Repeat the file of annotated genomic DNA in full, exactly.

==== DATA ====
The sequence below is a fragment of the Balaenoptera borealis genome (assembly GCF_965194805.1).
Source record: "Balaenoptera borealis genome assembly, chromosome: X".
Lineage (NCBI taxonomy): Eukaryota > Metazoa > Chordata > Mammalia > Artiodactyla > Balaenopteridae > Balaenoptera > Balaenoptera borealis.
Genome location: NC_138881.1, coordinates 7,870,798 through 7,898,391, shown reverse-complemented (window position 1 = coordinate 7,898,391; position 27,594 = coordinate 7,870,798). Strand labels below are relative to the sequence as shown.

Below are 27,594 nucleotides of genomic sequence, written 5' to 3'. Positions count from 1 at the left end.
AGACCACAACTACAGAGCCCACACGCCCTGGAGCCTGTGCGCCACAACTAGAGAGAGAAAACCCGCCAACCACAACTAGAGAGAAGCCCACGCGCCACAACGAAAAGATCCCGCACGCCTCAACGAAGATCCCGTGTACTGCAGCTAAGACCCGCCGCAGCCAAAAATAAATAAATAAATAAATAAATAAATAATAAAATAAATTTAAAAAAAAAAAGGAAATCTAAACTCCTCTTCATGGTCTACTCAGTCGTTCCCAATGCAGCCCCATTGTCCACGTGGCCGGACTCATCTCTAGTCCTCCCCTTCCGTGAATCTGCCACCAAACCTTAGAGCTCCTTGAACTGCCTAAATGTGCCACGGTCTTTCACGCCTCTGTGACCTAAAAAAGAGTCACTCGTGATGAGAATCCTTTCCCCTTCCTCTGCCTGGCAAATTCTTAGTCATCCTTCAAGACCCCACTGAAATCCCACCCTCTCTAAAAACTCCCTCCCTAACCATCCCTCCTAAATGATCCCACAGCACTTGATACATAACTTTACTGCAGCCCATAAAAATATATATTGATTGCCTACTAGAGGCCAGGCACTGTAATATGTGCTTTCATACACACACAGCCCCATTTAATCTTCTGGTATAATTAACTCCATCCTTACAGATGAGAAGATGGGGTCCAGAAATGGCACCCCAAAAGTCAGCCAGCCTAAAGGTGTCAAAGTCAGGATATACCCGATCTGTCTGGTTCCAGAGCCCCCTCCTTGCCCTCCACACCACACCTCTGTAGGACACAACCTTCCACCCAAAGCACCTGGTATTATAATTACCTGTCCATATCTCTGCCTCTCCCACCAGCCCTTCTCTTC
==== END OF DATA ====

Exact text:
The sequence below is a fragment of the Balaenoptera borealis genome (assembly GCF_965194805.1).
Source record: "Balaenoptera borealis genome assembly, chromosome: X".
Lineage (NCBI taxonomy): Eukaryota > Metazoa > Chordata > Mammalia > Artiodactyla > Balaenopteridae > Balaenoptera > Balaenoptera borealis.
Genome location: NC_138881.1, coordinates 7,870,798 through 7,898,391, shown reverse-complemented (window position 1 = coordinate 7,898,391; position 27,594 = coordinate 7,870,798). Strand labels below are relative to the sequence as shown.

Below are 27,594 nucleotides of genomic sequence, written 5' to 3'. Positions count from 1 at the left end.
AGACCACAACTACAGAGCCCACACGCCCTGGAGCCTGTGCGCCACAACTAGAGAGAGAAAACCCGCCAACCACAACTAGAGAGAAGCCCACGCGCCACAACGAAAAGATCCCGCACGCCTCAACGAAGATCCCGTGTACTGCAGCTAAGACCCGCCGCAGCCAAAAATAAATAAATAAATAAATAAATAAATAATAAAATAAATTTAAAAAAAAAAAGGAAATCTAAACTCCTCTTCATGGTCTACTCAGTCGTTCCCAATGCAGCCCCATTGTCCACGTGGCCGGACTCATCTCTAGTCCTCCCCTTCCGTGAATCTGCCACCAAACCTTAGAGCTCCTTGAACTGCCTAAATGTGCCACGGTCTTTCACGCCTCTGTGACCTAAAAAAGAGTCACTCGTGATGAGAATCCTTTCCCCTTCCTCTGCCTGGCAAATTCTTAGTCATCCTTCAAGACCCCACTGAAATCCCACCCTCTCTAAAAACTCCCTCCCTAACCATCCCTCCTAAATGATCCCACAGCACTTGATACATAACTTTACTGCAGCCCATAAAAATATATATTGATTGCCTACTAGAGGCCAGGCACTGTAATATGTGCTTTCATACACACACAGCCCCATTTAATCTTCTGGTATAATTAACTCCATCCTTACAGATGAGAAGATGGGGTCCAGAAATGGCACCCCAAAAGTCAGCCAGCCTAAAGGTGTCAAAGTCAGGATATACCCGATCTGTCTGGTTCCAGAGCCCCCTCCTTGCCCTCCACACCACACCTCTGTAGGACACAACCTTCCACCCAAAGCACCTGGTATTATAATTACCTGTCCATATCTCTGCCTCTCCCACCAGCCCTTCTCTTC